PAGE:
Tuesday, August 30, 2005

Tragedy on tragedy

Boy, I had a hard time getting to sleep last night...I stayed up till after two o'clock watching the hurricane coverage on CNN and it was disturbing. Really disturbing.

Jeanne Meserve, who I've seen a hundred times on CNN, had called in a report to Aaron Brown earlier in the evening, and they replayed it later. I've never heard a reporter so affected by a tragedy. Her voice was calm but you could hear the horror of what she'd seen that day as she tried to get through the report. You can listen to it here at CNN; click on the link to "watch an emotional account" which seems like a dumb way to describe it, but oh well. I thought she completely conveyed how horrible things are in New Orleans, and she did it in a very personal way.

I also saw a brief local New Orleans interview with a man who was wandering the streets with his two boys, disoriented and in shock. When he told the reporter that his house had broken in half and his wife had been swept away, the reporter burst into tears.

What made it hard for me to sleep was the thought of thousands of people trapped in their homes, in the dark, in the heat, pinned up in the attic with the water rising. The thought absolutely makes me sick--it's like all my worst nightmares come to life. What can you do but pray? Which I did.

I am not a tragedy junkie. I don't follow coverage of high-profile kidnappings and murders and their subsequent trials. Somehow it feels...unseemly...to receive infotainment from other people's nightmares. But when things like this happen--September 11, the Asian tsunami, hurricanes--it feels important to me to pay attention for a while. Not because there's much of anything I can do personally, but just to show respect, to show that it matters to me what happens to people. To prove it to myself if nothing else. And to pray. So often in life that's all you can do, and to me, sometimes, it feels terribly inadequate in the face of overwhelming catastrophe. I have to hope and believe that what I pray makes a difference somehow. I don't know.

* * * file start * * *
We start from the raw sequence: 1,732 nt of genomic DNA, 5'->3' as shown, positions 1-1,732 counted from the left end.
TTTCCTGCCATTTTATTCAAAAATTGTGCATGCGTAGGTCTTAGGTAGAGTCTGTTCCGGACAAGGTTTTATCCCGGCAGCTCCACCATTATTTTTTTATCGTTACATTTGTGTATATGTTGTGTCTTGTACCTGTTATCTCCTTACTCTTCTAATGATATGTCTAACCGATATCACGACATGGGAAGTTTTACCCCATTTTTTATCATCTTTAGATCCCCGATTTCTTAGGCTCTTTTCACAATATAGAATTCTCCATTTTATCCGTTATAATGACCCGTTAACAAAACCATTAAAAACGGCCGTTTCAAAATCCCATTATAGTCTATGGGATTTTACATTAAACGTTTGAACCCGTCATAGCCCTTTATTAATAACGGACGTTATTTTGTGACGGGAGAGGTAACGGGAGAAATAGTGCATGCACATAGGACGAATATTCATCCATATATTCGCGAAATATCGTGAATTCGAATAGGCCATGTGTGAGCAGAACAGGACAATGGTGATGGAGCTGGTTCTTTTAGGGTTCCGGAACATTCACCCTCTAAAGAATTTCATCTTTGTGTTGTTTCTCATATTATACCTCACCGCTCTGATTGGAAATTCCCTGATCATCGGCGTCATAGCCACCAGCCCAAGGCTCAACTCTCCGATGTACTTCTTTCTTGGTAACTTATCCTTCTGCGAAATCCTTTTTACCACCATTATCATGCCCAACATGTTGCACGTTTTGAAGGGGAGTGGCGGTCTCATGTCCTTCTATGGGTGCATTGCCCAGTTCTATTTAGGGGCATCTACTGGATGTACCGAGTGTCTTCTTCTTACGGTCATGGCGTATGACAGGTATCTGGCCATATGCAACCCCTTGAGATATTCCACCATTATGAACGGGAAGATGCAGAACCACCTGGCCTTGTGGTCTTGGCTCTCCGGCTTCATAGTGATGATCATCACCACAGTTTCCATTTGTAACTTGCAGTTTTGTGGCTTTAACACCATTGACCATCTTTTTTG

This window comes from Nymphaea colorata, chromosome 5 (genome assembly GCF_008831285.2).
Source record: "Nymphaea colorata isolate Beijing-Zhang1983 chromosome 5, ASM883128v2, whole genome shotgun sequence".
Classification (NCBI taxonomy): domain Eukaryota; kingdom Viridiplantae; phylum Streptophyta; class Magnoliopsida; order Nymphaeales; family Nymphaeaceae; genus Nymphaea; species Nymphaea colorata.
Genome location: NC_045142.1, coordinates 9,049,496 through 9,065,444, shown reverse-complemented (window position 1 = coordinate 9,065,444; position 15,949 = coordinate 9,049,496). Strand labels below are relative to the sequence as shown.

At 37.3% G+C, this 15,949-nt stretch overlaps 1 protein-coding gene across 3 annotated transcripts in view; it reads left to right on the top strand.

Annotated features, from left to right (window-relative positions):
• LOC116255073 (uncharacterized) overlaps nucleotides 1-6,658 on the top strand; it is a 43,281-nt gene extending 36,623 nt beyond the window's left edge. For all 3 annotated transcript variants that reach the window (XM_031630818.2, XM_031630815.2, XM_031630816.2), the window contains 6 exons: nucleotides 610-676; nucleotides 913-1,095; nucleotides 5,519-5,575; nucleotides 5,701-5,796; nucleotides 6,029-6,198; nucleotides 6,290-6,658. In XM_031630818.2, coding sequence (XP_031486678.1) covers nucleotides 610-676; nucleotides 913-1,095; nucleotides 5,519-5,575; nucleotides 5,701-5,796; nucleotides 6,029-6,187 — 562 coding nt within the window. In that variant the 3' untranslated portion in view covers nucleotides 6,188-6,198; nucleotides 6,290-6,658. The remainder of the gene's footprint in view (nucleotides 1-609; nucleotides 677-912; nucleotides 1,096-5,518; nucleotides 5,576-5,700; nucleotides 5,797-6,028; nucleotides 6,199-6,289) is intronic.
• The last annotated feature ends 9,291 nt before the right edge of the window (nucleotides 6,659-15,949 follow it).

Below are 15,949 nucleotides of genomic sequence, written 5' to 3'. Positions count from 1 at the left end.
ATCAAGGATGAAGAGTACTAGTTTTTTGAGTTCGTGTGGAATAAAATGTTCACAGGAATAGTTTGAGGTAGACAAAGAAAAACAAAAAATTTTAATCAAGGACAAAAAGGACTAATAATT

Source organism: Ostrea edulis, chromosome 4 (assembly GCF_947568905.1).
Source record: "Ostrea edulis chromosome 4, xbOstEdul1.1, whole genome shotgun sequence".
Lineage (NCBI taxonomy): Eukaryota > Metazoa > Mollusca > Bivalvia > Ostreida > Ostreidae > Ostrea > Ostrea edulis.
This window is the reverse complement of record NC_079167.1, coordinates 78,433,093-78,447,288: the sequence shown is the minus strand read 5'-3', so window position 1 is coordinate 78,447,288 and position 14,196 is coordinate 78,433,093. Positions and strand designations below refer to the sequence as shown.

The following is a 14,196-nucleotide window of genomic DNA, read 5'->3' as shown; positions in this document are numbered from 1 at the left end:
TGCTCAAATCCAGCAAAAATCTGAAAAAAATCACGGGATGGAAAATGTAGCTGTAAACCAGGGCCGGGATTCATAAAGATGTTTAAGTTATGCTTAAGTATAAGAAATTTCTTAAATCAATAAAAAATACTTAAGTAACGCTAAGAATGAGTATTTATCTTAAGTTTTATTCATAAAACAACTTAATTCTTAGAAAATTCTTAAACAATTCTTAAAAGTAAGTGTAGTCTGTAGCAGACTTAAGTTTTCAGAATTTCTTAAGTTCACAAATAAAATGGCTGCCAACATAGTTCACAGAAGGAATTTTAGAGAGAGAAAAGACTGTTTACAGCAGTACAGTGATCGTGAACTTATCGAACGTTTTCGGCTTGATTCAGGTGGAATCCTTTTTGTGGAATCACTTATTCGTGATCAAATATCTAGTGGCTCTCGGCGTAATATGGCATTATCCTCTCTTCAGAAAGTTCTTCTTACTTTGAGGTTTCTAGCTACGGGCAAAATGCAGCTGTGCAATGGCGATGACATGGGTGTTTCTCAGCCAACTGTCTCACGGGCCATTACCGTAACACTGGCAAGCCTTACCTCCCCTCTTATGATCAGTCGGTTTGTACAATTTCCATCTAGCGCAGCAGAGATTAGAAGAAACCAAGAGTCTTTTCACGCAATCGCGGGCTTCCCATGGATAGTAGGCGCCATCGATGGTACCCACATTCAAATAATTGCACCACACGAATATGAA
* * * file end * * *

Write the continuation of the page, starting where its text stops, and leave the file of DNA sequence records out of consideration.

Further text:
4 comments:

Mimi said...

I can't even comprehend what I'm seeing.

Lord have Mercy, Lord have Mercy, Lord have Mercy!

beverly d said...

the most "shocking" for me was while I was watching the CBS news tonight, they showed all of these people just "dumped" on an overpass in N.O and this woman said that her husband had died the night before and she tried to tell someone and they just told her, "Move the body away from people" or something like that. They also showed a man who jumped off of the overpass to his death. I also got mad that all of these people were just "dumped" to fend for themselves. Then, the news swung over to Biloxi which was allegedly the "hardest hit" and although those people were suffering, they didn't look nearly as bad as the N.O people. Stores were proving food. People had places to stay. (sigh) Maybe I don't want to move to a coastal city.

Steph said...

I can't imagine being there day in and out reporting. What a horrible job to be there, have to be so strong and to feel so helpless.

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